Why Contraception Is Not Justified By “Unwanted Pregnancies”

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As the Conclave was preparing to meet to elect our new pope, the news and Facebook were naturally full of all sorts of challenges and messages.  One stood out in particular to me:  A hope that the new pope would teach that contraception is acceptable in order to prevent “unwanted pregnancies”. 

I’ll briefly re-cap an earlier post in which I revealed that Margaret Sanger, the founder of Planned Parenthood, the world’s largest abortion provider, opposed abortion (they began performing abortions after Sanger died in 1966).  She wrote that “the hundreds of thousands of abortions performed in America each year are a disgrace to civilization  (emphasis mine) in her 1920 book, Women and the New Race.  She believed that contraception was the cure to abortion. 

I also attacked Sean Hannity for publicly defying the Catholic Church on contraception with a false notion that it should be available until people learn self-control.  Just a reminder: Contraception is an enabler.  The abortion rate has been astronomically higher since contraception was legalized.  Both Sanger and Hannity are gravely mistaken.

Openness to Parenthood As The Truest Intimacy

A recurring theme throughout Love and Responsibility is practicing the difference between treating someone as an object of use and treating them with personal value.  Parenthood is one issue here.  Abortion is a reactive measure to an unintended, or for the sake of the discussion at hand, “unwanted” pregnancies.  Contraception is preventative.  This makes it much easier for a couple to focus more heavily on pleasure.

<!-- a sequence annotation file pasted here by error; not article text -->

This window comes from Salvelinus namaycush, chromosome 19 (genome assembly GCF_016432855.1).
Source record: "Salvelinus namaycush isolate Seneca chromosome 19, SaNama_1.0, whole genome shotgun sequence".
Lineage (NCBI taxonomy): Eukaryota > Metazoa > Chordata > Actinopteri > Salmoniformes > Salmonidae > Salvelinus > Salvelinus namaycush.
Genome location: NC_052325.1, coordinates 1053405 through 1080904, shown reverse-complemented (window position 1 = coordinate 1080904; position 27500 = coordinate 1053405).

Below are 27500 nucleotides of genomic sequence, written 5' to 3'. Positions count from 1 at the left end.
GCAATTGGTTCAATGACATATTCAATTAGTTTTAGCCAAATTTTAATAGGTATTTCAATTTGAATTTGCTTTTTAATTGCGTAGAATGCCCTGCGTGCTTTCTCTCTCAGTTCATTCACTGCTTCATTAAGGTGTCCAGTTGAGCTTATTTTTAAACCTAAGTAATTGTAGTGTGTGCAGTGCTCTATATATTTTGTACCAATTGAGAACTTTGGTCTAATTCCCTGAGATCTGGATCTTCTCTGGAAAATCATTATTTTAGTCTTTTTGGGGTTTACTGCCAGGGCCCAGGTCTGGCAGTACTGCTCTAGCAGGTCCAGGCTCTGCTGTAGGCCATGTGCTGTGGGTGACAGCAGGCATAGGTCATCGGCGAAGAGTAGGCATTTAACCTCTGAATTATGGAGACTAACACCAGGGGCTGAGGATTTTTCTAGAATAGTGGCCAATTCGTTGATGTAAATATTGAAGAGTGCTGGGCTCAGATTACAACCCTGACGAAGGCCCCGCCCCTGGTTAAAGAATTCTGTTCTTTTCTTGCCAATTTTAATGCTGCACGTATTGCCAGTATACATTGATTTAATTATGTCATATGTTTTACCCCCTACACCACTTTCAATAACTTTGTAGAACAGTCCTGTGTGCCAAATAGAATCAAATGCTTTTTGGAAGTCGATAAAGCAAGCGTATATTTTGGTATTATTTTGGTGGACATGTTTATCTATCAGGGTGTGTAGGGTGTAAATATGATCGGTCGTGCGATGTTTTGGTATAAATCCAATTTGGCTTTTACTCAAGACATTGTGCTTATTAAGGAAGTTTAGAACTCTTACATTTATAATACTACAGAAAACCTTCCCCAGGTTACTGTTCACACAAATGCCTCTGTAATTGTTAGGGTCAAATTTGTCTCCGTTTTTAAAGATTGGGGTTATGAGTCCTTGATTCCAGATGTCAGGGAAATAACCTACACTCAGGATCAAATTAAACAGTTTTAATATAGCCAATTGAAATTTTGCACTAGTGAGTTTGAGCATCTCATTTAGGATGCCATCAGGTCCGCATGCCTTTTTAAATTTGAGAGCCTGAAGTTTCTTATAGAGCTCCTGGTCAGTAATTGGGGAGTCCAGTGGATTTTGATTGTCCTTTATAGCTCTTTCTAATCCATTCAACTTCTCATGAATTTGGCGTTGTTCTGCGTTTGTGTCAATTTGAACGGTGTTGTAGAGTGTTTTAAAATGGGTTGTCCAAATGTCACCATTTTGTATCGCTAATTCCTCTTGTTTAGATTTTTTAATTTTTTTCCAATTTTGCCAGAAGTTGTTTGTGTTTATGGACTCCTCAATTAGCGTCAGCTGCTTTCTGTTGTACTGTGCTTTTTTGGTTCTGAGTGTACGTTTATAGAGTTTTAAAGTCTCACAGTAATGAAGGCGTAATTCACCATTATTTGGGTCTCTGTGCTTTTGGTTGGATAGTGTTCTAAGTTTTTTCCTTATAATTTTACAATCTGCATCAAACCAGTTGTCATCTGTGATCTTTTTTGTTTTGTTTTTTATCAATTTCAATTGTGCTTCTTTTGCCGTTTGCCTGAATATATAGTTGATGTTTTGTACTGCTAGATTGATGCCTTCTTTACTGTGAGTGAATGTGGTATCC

In my earlier post about evolution and sexuality, I addressed the origins of monogamy as the predecessor to formal marriage.  Many people don’t like being compared to animals when it comes to sexual activity, so we’ll call it “primitive” instead.  Because of all the extra information we’ve been able to absorb a result of the growth of our brain over many millennia, we have a more developed intellect, an awareness of the internal life.  We also have the longest childhood of any species on the planet.  Humans developed the capacity, but also the necessity to love through parenthood because of all the nurturing and education a child required. 

Openness to parenthood makes sexual intercourse the deepest and most intimate union between a man and a woman (within marriage, of course).  I’ll admit that for a while, this whole thing about procreation made me a little uneasy.  I didn’t understand why Catholics typically have larger families; all the satire in popular media didn’t help.  After studying Pope John Paul II’s writing, it made sense.  When a man and a woman are open to the possibility of parenthood (reject contraception), they break through the barriers of lust, objectification, and sexual use.  Intimacy with each other is their desire.

The key word in all this is “openness”; not every sexual encounter guarantees pregnancy.  This is why the Church teaches about natural family planning, intercourse during lower points of fertility.  A couple can have sex au natural with a lower possibility of pregnancy, but they nonetheless remain open to parenthood. 

The Seamless Garment of Intimacy and Parenthood

I tried to separate parenthood and sex in order to argue this point so I could focus solely on “unwanted children”, but it is impossible to do so.  Openness to parenthood and sexual intercourse are intertwined in a seamless garment.  If true love is to exist, they cannot be separated. This is why the divorce rate has been so high and why “unwanted children” falsely justifies the use of contraception.  Openness to and desire for parenthood are why both women and men are traumatized by abortion and miscarriage.

The biological and psychological effects of contraception on love and attraction are worth analyzing, but the fact remains that it makes pleasure the focus of sex.  Contraception is not and cannot be about reducing unwanted pregnancies because it doesn’t.  It’s about the lack of self-control.

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